Iowa farmers had 5.3 days suitable for fieldwork during the week ending July 22, 2018, according to the USDA, National Agricultural Statistics Service. Some farmers had to spend time surveying damage from the tornadoes, high winds and hail that struck parts of the State on Thursday. Regular activities included harvesting hay and applying chemicals.

Topsoil moisture levels rated 3 percent very short, 12 percent short, 77 percent adequate and 8 percent surplus. Subsoil moisture levels rated 5 percent very short, 13 percent short, 74 percent adequate and 8 percent surplus. Flood-related nutrient loss and crop damage remain a concern in the northern two-thirds of the State while subsoil moisture levels in south central and southeast Iowa considered short to very short are nearing 75 percent.

Eighty-eight percent of the corn crop has silked, 1 week ahead of last year and 11 days ahead of the 5-year average. Seven percent of the corn crop has reached the dough stage, 3 days ahead of last year and 2 days ahead of average. Corn condition rated 79 percent good to excellent. Eighty-one percent of the soybean crop was blooming, with 40 percent of the soybean crop setting pods, 5 days ahead of last year and 6 days ahead of the average. Soybean condition rated 76 percent good to excellent. Ninety percent of the oat crop was turning color or beyond, with 35 percent of the crop harvested for grain. Oat condition was rated 77 percent good to excellent.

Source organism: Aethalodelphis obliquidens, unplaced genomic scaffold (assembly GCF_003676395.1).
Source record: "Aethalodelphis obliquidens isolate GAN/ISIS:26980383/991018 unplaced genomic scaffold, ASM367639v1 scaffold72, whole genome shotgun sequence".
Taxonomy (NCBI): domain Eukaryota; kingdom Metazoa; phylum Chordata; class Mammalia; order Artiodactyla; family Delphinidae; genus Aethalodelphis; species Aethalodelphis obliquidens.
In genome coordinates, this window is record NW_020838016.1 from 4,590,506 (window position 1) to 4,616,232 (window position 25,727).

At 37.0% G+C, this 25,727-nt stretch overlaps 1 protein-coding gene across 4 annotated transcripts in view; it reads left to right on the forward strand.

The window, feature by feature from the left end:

The second cutting of alfalfa hay reached 86 percent complete, 10 days ahead of average. Drier conditions were favorable for harvesting hay. Hay condition rated 69 percent good to excellent. Pasture conditions declined slightly to 58 percent good to excellent. Cooler temperatures have provided livestock with some relief from high temperatures experienced in previous weeks.

Source:  Iowa Dept of Ag